Ben A The Route to a Pain-Free Knee

“The knee surgery was the best decision I’ve made. I should’ve done it a long time ago."

Imagine walking 35,000 steps every day, often up and down stairs, and with a painful knee.

That was Ben Alano’s daily routine as a postal carrier in Nutley.

His left knee started hurting six years ago. By 2019, he was bowlegged—on the left side only—and limped through his route, which by then took him eight hours to complete rather than the usual six.

“It hurt to put pressure on my knee, which made me favor the other side, and my back began to hurt, too,” says Alano, 55. Massage and over-the-counter pain relievers failed to deliver relief. “Psychologically, it was rough,” he recalls.

But after 25 years as a carrier, he wasn’t about to retire. “I love my job,” he says. “I like getting to know and talk with the customers, and I like having a physical job that keeps me fit.”

Frank Femino, MD
Frank Femino, MD

Fortunately, some of those customers offered a solution. They told him about orthopedic surgeon Frank Femino, MD, Medical Director of the Joint and Spine Institute at Clara Maass Medical Center, who’d done their own knee replacements. “They said, ‘Go to him. He’s great,’” Alano recalls.

A Gradual Approach

From their first appointment, Alano found Dr. Femino reassuring and thorough. The surgeon explained that osteoarthritis, sometimes called “wear-and-tear arthritis,” had eroded the articular cartilage that buffers the joint between the tibia in the calf and the femur bone in the thigh.

“This can cause your leg to bend outward,” Dr. Femino says. “In fact, Ben’s bowleggedness was really pronounced. That kind of deformity is called varus.” In addition, the condition had caused the mail carrier to transfer stress to his hip, back and ankle, making his discomfort unrelenting.

Alano suspects his years of playing basketball while in high school and college in Manila, the Philippines, played a role in his condition. “It’s so easy to twist your knee as you jump, land and run,” he says.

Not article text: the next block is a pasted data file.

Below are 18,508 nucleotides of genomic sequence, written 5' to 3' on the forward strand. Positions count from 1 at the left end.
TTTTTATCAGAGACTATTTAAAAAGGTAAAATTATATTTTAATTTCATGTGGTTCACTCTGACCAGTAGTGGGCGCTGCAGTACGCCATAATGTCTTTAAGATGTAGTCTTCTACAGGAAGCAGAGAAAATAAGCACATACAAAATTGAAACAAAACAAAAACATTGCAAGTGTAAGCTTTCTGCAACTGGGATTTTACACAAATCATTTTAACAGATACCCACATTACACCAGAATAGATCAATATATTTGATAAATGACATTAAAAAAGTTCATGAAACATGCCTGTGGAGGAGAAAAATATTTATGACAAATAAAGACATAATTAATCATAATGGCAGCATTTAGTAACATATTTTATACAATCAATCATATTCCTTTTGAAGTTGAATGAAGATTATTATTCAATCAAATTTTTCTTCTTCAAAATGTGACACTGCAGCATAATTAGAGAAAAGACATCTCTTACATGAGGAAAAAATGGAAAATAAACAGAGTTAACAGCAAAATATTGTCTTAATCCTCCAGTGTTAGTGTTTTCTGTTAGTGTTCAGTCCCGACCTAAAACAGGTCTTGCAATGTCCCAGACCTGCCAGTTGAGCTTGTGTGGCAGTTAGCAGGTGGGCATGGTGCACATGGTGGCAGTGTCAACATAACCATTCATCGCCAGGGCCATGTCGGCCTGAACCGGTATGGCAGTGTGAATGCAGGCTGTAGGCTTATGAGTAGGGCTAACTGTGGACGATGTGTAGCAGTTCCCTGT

While some surgeons insist on operating immediately, Dr. Femino believes the patient should set the schedule. “I’m not just treating the knee, I’m treating the person—and they’ve got to be ready for surgery,” he says.

Alano was not, so they started with conservative measures: physical therapy, pain relievers and a brace to stabilize the knee. Dr. Femino also injected anti-inflammatory corticosteroids to the joint. Since the mail carrier was otherwise in great shape, weight loss and exercise weren’t prescribed.

“He was in so much pain that he had a tan line from his brace because he never took it off,” Dr. Femino recalls.

“Eventually, I couldn’t handle the pain any longer,” Alano says. “My knee was bone-on-bone and wasn’t going to improve.”

They scheduled knee replacement surgery for January 2021.

Outpatient Surgery

“Knee replacement is a resurfacing or retreading of the articular surfaces of the knee—where the femur, tibia and kneecap meet—followed by the placement of an artificial joint,” says Dr. Femino. “The surgery is minimally invasive and quad-sparing. Not cutting muscles means less postsurgical pain and a speedier recovery. It’s also an instant cure for osteoarthritis of the joint.”

Not only is the surgery state-of-the-art, but it also leaves a less-than-five-inch cut. “He did such a beautiful job that sometimes you cannot see the scar,” Alano says. Within hours of the one-hour operation, Alano was making his way down hospital corridors with the use of a walker. He went home to his wife the next day.

The Joint and Spine Institute takes a team approach. Physical therapy is set, medical equipment including a walker is ordered and a case manager is assigned.

Alano says he was wowed by how easy the entire process was. “Patients don’t have to worry about the details,” says Dr. Femino. “We let them know in advance what the timing will be and what each step will include. Well-prepared patients feel much better and do much better. Ben was younger than many who have this procedure and was really gung ho, so his recovery was even faster.”

For the first two weeks post-surgery, a physical therapist came to Alano’s home. After that, he did a month of outpatient therapy. “That was the toughest part,” he admits.

Within three-and-a-half months, he was fully recovered and no longer bowlegged, so he was able to return to his mail route. He also is back to his normal speed and gait and has full range of motion.

His life has transformed, with travel plans on the horizon. “Before, it was frustrating when I’d go on vacation and couldn’t do what I wanted. Now I can do whatever I want.

“The knee surgery was the best decision I’ve made,” Alano says. “I should’ve done it a long time ago.”

Ready to stop the pain? Make an appointment for orthopedic services at Clara Maass Medical Center today!